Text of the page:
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Vochrome Vochrome (detail) David Tudor, Bandoneon! (a combine)
Tool Identification

Name of tool: Vochrome
Creation date: 1966
Designer: Robert Kieronski

Historical Notice

Robert Kieronski developed the Vochrome in the mid 1960s, while Bell Labs was refining the Vocoder, invented by Homer Dudley in 1939. The Vocoder analyzed and synthesized speech, originally with the objective of reducing telephone voice bandwidth. The Vochrome belongs to the family of sound analysis instruments, which includes the human voice (1). Unlike the Vocoder, it did not synthesize sound. One of the applications targeted by Robert Kieronski was musical accompaniment of the human voice in real time. David Tudor put the instrument’s initial functions to new use in Bandoneon! (a combine). He rerouted the bandoneon’s audio signal, captured by the microphones, to the Vochrome in order to control the lights and sound: “Bob Kieronski, a friend of mine, designed a device which he called the 'Vochrome'. It was a set of harmonium reeds, pirated from a harmonium, in an enclosure that was made to be as soundproof as possible, because my desire was not to have the sound of the reeds present. And I attached two contact microphones inside the bandoneon to vibrate the reeds. Bob designed the Vochrome so that it would mechanically vibrate relays, and then he recalled that he had in his basement some old relays and that he could connect them to the Vochrome. One day, when we were trying it out, he said that the only problem with the relays was that they're in sequence and you have to start a sequence from the beginning, so would you like it if I put a switch on your bandoneon so that you can reset the relays to zero. That was one of the most important things, because by touching that button I could stop the sound. The silence was deafening, because the sound in the Armory was extraordinary, so reverberant. Once you started something oscillating, it would go on forever.” (2) 

Tool Description

“The Vochrome is an original design for an electro-mechanical spectrum analyzer. It separates audio frequencies and harmonics into channels corresponding to notes on the tempered scale of music.” (3)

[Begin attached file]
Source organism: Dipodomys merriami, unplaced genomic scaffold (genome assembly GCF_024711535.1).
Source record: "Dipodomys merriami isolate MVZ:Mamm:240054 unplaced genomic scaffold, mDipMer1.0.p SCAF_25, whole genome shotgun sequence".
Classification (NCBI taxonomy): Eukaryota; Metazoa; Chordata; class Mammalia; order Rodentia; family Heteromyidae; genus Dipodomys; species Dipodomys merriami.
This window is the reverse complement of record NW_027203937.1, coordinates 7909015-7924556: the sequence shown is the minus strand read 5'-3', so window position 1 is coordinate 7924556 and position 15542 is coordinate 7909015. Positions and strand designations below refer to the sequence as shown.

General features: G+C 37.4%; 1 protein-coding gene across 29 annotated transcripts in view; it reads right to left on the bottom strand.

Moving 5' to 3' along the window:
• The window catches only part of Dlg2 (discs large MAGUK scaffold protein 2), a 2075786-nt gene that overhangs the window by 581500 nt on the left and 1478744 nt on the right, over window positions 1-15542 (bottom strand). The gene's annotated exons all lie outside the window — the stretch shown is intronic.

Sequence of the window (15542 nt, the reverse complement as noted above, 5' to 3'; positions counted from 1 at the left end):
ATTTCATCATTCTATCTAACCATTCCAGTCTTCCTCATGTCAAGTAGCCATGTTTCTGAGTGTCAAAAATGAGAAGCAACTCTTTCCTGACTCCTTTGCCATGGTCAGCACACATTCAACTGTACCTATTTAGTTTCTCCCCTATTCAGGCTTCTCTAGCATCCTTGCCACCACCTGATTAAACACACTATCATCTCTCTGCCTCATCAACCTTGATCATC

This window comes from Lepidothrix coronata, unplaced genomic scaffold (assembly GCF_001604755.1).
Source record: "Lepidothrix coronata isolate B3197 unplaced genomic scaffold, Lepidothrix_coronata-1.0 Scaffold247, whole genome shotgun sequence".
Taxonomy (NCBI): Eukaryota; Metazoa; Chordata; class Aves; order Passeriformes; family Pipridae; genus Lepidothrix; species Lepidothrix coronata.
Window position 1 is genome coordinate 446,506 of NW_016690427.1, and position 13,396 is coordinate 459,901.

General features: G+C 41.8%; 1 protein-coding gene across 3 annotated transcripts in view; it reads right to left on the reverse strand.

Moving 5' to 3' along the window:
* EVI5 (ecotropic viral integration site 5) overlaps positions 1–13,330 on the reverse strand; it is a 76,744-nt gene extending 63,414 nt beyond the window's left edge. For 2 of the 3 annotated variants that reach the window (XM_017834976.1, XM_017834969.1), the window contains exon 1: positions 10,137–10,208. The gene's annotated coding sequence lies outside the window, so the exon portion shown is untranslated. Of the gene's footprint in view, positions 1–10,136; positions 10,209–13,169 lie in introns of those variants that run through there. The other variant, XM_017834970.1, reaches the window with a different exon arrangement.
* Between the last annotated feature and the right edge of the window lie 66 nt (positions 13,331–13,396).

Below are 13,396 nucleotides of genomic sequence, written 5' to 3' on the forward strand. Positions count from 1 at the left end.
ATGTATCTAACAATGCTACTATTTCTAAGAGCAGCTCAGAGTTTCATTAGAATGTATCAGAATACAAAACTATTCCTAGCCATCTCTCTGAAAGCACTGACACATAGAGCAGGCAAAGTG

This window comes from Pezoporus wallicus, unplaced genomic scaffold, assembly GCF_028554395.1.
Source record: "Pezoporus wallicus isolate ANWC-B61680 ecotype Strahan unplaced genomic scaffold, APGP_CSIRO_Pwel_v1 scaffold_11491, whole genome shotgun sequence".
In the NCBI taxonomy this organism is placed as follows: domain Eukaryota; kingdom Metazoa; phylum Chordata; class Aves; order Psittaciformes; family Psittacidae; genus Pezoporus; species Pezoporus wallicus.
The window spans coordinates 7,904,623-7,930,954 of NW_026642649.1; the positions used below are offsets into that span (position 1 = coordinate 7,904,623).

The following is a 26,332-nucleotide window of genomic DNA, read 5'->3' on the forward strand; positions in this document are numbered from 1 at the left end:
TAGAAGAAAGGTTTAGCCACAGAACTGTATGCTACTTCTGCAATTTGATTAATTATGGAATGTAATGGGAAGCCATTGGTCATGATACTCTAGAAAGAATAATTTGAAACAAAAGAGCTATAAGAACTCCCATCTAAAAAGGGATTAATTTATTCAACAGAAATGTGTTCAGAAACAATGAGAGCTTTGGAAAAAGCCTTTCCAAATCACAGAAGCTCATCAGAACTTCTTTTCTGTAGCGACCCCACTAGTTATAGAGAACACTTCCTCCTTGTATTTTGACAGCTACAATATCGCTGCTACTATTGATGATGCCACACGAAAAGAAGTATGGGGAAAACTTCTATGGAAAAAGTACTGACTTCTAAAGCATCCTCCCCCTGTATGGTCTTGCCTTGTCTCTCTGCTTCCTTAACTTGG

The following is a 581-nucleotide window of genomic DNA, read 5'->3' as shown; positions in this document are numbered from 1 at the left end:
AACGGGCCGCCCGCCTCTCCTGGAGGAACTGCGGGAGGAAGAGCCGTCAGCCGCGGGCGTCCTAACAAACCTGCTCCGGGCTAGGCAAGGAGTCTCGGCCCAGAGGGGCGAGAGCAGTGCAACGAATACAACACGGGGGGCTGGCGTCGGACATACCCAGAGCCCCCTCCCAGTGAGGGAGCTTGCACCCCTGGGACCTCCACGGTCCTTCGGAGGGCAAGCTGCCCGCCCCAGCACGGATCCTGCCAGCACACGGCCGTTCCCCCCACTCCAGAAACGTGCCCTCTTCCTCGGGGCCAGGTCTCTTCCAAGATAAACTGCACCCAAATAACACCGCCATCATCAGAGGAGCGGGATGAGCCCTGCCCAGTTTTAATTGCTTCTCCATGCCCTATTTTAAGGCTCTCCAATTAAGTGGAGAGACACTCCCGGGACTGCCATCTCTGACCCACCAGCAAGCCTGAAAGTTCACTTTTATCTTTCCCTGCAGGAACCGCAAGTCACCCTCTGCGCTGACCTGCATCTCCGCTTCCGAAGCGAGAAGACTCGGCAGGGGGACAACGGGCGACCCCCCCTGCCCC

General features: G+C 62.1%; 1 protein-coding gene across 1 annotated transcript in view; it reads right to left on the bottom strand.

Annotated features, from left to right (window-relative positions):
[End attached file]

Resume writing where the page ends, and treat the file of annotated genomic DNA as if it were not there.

Summary of Materials

Wooden box containing an electromechanical component module.


American harmonium reeds, electronic circuitry, transistors.

Operating Procedure

“The input to the Vochrome was an audio signal (such as from a microphone). There were 48 discrete digital outputs (0/1), each corresponding to a note on the tempered scale. Singing, for instance, an "A" 440hz would activate the "A" output. The device was crude, but it worked!

Physically, it consisted of an acoustic chamber that was "pumped" by an array of loudspeakers. The audio was coupled to a bank of brass reeds from a reed organ (each reed being a high Q resonator at its own frequency). Sympathetic vibration was induced in the reeds and sensed and integrated by simple transistor circuits. The output could then be used to drive (for instance) a pipe organ to play what you were singing into the microphone.

The "chrome" part of Vochrome came from the fact that no attempt was made to suppress resonances or intermodulation products. So, if the Vochrome was fed a complex waveform, several outputs could go high at once. These would be "related" to the input in some physically derived but somewhat chaotic fashion. Hence, the device would add its own "color" to the process. (4)


Control of musical instruments or electric relays via an audio input.

Documents Consulted

Robert Kieronski, The Vochrome. Published on the Internet at:

Robert Kieronski, email addressed to Clarisse Bardiot, July 16, 2005.

Joël Chadabe “A conversation with David Tudor,” (1993). Published on the Internet at:

Robert Kieronski, Vochrome – Vochromator (for David Tudor). Experiments in Art and Technology. Records, 1966-1993, Research Library, The Getty Research Institute, Los Angeles, California (940003).

Vincent Bonin © 2006 FDL

(1) In this regard, see Bruno Bossis, La Voix et la machine : la vocalité artificielle dans la musique contemporaine (Rennes: Presses universitaires de Rennes, 2005).

(2) David Tudor, quoted in Joel Chadabe, “A Conversation with David Tudor,” 1993. Available on the Internet at:

(3) Robert Kieronski, The Vochrome :

(4) Robert Kieronski, in a email to Clarisse Bardiot, July 16, 2005.